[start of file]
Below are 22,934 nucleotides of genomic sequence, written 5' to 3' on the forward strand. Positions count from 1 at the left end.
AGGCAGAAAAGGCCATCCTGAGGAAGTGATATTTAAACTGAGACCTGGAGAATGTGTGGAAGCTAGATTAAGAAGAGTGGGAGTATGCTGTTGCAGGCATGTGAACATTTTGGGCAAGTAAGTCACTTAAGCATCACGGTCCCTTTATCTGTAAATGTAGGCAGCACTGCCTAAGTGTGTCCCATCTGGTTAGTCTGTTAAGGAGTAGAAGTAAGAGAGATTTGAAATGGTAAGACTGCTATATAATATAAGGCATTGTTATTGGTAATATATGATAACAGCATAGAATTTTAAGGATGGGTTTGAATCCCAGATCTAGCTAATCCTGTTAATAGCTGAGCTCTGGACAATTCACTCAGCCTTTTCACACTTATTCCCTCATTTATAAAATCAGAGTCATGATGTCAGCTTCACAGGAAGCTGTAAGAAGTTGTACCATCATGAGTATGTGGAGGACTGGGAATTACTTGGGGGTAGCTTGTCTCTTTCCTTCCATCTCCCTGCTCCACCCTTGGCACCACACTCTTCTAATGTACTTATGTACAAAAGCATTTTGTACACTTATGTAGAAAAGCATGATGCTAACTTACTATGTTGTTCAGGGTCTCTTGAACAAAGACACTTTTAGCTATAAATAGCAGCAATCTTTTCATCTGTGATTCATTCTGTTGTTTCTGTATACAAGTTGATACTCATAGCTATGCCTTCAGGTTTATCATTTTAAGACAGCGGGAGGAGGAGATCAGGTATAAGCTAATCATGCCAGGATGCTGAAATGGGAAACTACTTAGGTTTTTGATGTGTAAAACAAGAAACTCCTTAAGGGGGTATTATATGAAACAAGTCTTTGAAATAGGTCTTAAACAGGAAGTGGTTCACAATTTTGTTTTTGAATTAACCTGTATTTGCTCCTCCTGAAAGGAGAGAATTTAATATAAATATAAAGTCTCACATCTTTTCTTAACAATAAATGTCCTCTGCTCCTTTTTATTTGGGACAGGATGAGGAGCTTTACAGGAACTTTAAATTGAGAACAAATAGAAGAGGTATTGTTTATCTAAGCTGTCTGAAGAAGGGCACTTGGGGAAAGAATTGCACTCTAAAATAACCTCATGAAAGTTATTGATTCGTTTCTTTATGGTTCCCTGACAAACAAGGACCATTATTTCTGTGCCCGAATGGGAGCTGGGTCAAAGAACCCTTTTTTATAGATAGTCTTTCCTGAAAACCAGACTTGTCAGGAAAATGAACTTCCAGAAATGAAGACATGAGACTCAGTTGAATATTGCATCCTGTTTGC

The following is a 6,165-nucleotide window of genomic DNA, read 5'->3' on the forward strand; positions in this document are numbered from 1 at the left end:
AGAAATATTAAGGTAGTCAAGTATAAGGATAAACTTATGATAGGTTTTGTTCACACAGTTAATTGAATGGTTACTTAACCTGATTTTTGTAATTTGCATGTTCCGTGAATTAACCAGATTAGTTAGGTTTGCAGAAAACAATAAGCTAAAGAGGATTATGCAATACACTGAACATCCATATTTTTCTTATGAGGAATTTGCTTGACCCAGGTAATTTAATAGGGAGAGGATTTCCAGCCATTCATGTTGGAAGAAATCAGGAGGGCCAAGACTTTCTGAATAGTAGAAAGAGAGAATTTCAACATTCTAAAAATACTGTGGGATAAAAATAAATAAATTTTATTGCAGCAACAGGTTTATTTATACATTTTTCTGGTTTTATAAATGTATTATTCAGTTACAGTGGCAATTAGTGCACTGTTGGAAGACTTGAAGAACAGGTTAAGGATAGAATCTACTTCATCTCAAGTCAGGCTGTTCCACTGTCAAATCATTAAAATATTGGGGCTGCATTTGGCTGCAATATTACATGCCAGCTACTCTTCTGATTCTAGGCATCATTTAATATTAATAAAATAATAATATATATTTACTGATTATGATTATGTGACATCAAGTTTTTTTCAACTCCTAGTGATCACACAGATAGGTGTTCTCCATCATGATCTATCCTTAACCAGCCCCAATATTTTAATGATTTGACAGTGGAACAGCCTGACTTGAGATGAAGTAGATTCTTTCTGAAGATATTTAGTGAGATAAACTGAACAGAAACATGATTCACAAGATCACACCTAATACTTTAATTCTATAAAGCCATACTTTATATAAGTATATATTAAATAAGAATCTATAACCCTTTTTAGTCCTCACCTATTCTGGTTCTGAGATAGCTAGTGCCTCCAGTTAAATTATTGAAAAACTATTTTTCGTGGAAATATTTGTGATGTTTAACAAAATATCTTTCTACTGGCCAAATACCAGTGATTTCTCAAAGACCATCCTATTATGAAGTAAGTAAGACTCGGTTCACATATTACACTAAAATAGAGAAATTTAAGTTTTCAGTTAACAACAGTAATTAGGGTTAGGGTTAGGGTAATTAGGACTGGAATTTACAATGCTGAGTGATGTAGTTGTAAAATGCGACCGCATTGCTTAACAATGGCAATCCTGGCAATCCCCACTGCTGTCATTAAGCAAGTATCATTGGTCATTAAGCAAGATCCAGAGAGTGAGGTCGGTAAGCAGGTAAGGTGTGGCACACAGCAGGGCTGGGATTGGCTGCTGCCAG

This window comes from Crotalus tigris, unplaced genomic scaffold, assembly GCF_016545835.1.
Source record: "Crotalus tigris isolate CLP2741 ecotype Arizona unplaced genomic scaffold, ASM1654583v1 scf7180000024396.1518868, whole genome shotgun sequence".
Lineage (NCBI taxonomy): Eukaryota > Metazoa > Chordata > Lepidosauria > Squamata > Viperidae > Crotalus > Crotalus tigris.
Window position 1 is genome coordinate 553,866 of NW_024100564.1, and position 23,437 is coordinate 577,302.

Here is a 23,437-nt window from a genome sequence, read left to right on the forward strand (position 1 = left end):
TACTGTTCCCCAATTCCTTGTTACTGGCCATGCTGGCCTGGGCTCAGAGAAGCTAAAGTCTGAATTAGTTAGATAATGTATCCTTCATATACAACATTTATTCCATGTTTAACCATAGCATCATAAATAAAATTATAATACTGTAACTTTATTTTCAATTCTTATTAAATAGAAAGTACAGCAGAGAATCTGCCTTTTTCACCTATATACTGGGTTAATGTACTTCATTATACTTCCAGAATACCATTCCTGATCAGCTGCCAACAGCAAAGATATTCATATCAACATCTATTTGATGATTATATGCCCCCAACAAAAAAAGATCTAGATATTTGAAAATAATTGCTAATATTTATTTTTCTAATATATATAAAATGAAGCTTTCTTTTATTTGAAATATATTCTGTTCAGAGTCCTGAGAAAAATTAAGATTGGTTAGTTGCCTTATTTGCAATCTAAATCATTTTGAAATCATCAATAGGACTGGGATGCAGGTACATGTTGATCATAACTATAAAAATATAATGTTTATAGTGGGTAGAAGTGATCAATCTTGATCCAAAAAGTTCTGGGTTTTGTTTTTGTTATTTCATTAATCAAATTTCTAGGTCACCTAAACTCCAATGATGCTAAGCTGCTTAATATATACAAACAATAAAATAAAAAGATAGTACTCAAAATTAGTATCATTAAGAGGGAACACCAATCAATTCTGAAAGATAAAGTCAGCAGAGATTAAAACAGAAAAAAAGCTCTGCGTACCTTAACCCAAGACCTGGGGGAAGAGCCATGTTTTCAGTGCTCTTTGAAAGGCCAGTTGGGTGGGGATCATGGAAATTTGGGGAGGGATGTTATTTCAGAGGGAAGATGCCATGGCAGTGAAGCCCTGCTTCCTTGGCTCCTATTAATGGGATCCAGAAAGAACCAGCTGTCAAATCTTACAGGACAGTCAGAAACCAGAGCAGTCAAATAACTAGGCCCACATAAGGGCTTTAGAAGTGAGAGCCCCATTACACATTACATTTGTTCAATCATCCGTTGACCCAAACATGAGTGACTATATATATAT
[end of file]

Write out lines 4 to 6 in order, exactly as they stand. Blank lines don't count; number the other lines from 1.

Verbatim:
AGAAATATTAAGGTAGTCAAGTATAAGGATAAACTTATGATAGGTTTTGTTCACACAGTTAATTGAATGGTTACTTAACCTGATTTTTGTAATTTGCATGTTCCGTGAATTAACCAGATTAGTTAGGTTTGCAGAAAACAATAAGCTAAAGAGGATTATGCAATACACTGAACATCCATATTTTTCTTATGAGGAATTTGCTTGACCCAGGTAATTTAATAGGGAGAGGATTTCCAGCCATTCATGTTGGAAGAAATCAGGAGGGCCAAGACTTTCTGAATAGTAGAAAGAGAGAATTTCAACATTCTAAAAATACTGTGGGATAAAAATAAATAAATTTTATTGCAGCAACAGGTTTATTTATACATTTTTCTGGTTTTATAAATGTATTATTCAGTTACAGTGGCAATTAGTGCACTGTTGGAAGACTTGAAGAACAGGTTAAGGATAGAATCTACTTCATCTCAAGTCAGGCTGTTCCACTGTCAAATCATTAAAATATTGGGGCTGCATTTGGCTGCAATATTACATGCCAGCTACTCTTCTGATTCTAGGCATCATTTAATATTAATAAAATAATAATATATATTTACTGATTATGATTATGTGACATCAAGTTTTTTTCAACTCCTAGTGATCACACAGATAGGTGTTCTCCATCATGATCTATCCTTAACCAGCCCCAATATTTTAATGATTTGACAGTGGAACAGCCTGACTTGAGATGAAGTAGATTCTTTCTGAAGATATTTAGTGAGATAAACTGAACAGAAACATGATTCACAAGATCACACCTAATACTTTAATTCTATAAAGCCATACTTTATATAAGTATATATTAAATAAGAATCTATAACCCTTTTTAGTCCTCACCTATTCTGGTTCTGAGATAGCTAGTGCCTCCAGTTAAATTATTGAAAAACTATTTTTCGTGGAAATATTTGTGATGTTTAACAAAATATCTTTCTACTGGCCAAATACCAGTGATTTCTCAAAGACCATCCTATTATGAAGTAAGTAAGACTCGGTTCACATATTACACTAAAATAGAGAAATTTAAGTTTTCAGTTAACAACAGTAATTAGGGTTAGGGTTAGGGTAATTAGGACTGGAATTTACAATGCTGAGTGATGTAGTTGTAAAATGCGACCGCATTGCTTAACAATGGCAATCCTGGCAATCCCCACTGCTGTCATTAAGCAAGTATCATTGGTCATTAAGCAAGATCCAGAGAGTGAGGTCGGTAAGCAGGTAAGGTGTGGCACACAGCAGGGCTGGGATTGGCTGCTGCCAG

This window comes from Crotalus tigris, unplaced genomic scaffold, assembly GCF_016545835.1.
Source record: "Crotalus tigris isolate CLP2741 ecotype Arizona unplaced genomic scaffold, ASM1654583v1 scf7180000024396.1518868, whole genome shotgun sequence".